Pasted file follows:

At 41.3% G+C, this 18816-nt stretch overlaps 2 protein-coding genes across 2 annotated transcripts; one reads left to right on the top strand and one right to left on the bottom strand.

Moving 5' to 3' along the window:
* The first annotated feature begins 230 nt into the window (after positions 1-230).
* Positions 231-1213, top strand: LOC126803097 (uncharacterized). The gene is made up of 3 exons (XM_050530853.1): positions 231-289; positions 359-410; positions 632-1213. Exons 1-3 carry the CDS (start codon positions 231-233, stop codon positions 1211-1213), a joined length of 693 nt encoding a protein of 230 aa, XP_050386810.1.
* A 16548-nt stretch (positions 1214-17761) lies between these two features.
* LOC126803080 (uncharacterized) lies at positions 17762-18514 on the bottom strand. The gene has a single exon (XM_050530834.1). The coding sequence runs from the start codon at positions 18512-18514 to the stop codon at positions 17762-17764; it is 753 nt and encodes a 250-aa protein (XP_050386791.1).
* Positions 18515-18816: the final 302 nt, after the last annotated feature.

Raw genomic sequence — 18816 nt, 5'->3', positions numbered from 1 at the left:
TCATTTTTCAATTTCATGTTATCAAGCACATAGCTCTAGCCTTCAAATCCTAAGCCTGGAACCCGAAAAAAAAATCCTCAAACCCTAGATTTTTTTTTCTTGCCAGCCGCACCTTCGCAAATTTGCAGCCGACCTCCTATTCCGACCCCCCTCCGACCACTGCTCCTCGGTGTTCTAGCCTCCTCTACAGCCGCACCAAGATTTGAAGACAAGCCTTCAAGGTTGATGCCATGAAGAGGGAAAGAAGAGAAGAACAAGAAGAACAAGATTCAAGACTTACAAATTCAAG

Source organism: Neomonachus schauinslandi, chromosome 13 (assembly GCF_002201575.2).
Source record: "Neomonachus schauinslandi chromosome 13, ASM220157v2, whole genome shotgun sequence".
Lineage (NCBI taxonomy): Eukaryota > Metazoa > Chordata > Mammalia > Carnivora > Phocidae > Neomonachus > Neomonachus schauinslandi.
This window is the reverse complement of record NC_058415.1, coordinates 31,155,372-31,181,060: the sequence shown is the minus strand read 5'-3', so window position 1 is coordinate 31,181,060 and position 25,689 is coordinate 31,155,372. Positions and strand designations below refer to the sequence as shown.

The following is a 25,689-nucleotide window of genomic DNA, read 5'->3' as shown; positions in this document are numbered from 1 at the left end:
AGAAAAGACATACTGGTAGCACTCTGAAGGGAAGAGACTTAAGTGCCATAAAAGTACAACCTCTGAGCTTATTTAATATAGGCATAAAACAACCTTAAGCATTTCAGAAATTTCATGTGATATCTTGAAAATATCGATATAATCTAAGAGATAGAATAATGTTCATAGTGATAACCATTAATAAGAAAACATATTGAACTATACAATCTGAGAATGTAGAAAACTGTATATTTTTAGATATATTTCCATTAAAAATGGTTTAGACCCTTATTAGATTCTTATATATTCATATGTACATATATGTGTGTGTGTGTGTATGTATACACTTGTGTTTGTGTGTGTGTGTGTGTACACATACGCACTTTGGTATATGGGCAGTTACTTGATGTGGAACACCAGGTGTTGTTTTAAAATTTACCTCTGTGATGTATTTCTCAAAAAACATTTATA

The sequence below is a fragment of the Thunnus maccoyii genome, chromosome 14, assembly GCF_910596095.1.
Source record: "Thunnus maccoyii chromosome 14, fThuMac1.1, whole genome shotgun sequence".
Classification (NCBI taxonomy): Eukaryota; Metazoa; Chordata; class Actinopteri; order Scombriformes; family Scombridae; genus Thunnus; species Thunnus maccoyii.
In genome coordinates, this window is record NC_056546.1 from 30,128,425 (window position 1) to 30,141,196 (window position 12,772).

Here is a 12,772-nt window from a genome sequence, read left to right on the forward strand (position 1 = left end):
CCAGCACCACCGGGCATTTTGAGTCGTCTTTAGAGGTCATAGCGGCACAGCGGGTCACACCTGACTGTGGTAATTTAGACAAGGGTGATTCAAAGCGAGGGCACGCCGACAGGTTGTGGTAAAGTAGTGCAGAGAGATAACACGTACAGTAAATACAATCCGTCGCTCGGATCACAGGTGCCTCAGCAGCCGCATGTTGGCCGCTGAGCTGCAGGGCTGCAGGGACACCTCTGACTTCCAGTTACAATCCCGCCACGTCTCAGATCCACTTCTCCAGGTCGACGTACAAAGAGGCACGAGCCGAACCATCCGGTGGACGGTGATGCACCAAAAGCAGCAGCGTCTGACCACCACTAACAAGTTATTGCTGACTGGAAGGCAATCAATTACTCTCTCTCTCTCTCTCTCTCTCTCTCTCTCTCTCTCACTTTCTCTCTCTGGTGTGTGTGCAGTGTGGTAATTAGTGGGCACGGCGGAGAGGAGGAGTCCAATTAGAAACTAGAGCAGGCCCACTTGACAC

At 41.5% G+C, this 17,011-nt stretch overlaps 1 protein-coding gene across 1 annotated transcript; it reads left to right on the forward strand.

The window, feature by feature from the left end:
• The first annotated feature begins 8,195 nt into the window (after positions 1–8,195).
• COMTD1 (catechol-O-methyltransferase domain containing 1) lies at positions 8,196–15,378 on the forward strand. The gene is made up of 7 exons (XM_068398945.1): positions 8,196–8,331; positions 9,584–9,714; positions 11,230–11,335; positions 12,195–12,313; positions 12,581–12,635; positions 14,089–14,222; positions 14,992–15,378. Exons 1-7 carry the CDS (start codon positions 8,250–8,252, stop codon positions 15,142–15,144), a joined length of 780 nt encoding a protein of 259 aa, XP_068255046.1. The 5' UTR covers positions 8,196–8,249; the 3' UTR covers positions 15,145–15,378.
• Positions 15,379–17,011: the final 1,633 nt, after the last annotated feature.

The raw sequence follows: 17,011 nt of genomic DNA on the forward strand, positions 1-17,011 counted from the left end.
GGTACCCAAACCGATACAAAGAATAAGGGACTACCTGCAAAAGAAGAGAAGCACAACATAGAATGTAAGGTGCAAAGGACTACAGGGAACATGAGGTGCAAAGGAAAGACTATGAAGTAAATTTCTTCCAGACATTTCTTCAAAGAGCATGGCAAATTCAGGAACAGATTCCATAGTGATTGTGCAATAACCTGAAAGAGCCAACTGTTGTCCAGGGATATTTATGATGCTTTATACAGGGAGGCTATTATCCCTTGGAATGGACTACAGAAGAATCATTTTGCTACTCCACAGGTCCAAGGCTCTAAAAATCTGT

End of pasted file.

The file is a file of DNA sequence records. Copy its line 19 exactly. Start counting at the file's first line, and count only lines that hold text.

In genome coordinates, this window is record NC_056546.1 from 30,128,425 (window position 1) to 30,141,196 (window position 12,772).